(2) Each pallet, carton, or other designated unit is conspicuously marked to show its nonsterile nature when it is introduced into and is moving in interstate commerce, and while it is being held prior to sterilization. Following sterilization, and until such time as it is established that the device is sterile and can be released from quarantine, each pallet, carton, or other designated unit is conspicuously marked to show that it has not been released from quarantine, e.g., "sterilized awaiting test results" or an equivalent designation.
Quality System Requirements for Contract Sterilization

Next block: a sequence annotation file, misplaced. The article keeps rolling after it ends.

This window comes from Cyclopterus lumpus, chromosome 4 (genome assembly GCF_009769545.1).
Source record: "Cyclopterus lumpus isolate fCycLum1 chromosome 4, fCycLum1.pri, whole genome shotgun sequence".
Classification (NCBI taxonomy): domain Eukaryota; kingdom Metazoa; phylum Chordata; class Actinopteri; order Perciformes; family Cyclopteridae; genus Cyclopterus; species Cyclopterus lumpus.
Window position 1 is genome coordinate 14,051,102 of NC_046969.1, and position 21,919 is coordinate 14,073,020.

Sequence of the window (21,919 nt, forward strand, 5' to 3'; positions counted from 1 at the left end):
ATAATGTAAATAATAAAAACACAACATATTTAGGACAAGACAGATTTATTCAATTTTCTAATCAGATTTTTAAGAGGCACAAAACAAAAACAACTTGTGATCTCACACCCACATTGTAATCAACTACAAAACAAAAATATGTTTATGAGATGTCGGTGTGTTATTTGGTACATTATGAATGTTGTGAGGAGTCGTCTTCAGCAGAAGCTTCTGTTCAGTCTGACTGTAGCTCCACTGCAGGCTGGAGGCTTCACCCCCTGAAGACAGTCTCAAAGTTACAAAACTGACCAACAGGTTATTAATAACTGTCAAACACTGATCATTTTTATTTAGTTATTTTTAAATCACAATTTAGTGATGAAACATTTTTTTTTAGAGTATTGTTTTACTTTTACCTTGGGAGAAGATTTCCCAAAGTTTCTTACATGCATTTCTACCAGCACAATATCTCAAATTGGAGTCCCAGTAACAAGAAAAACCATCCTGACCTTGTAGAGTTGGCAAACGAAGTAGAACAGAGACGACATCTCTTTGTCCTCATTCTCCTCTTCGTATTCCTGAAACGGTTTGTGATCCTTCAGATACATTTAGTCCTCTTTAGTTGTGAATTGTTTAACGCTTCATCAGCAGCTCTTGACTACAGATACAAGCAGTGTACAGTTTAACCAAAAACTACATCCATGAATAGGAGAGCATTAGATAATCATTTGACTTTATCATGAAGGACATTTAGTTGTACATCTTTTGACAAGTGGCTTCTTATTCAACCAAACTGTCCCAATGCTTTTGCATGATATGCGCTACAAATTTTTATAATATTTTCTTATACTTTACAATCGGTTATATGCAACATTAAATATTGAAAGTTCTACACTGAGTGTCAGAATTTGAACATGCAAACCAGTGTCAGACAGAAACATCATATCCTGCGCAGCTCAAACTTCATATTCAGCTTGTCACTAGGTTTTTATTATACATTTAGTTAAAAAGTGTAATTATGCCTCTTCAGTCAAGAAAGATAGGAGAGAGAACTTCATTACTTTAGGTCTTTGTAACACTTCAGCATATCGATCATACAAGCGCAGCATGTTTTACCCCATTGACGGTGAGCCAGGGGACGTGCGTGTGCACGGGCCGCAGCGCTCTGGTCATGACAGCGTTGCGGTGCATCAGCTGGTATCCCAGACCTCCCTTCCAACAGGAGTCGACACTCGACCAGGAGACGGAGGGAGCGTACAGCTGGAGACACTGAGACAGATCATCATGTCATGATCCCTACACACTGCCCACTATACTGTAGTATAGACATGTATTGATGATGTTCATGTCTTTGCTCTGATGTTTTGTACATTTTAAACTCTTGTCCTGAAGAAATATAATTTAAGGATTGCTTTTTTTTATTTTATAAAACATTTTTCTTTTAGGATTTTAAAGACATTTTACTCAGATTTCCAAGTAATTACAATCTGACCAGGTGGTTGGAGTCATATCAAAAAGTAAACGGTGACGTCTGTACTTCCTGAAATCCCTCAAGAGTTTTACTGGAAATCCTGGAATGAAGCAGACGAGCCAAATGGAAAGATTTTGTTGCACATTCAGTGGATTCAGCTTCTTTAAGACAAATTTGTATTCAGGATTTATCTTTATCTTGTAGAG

The sterilization process are performed in compliance with applicable parts of the Quality System regulation for medical devices because sterilization is a manufacturing process. Thus, the contract sterilizer is a manufacturer [(820.3(o)] and the device master record (DMR) shall contain, or refer to, the location of sterilization process specifications. Process specifications may be generated by either the manufacturer, contract sterilizer, or by both parties, although overall responsibility rests with the finished device manufacturer. The device manufacturer is ultimately responsible for assuring that its devices are sterile. The responsibility for specific tasks may be delegated to a contract sterilizer, but the device manufacturer retains the ultimate responsibility. The contract sterilizer is subject to those parts of the QS regulations that apply to the operations that it performs for the finished device manufacturers, e.g., equipment maintenance and calibration, in-process controls, and associated record keeping, etc. Thus, both the manufacturer and the contract sterilizer share the responsibility to comply with the QS regulation in assuring effective sterilization.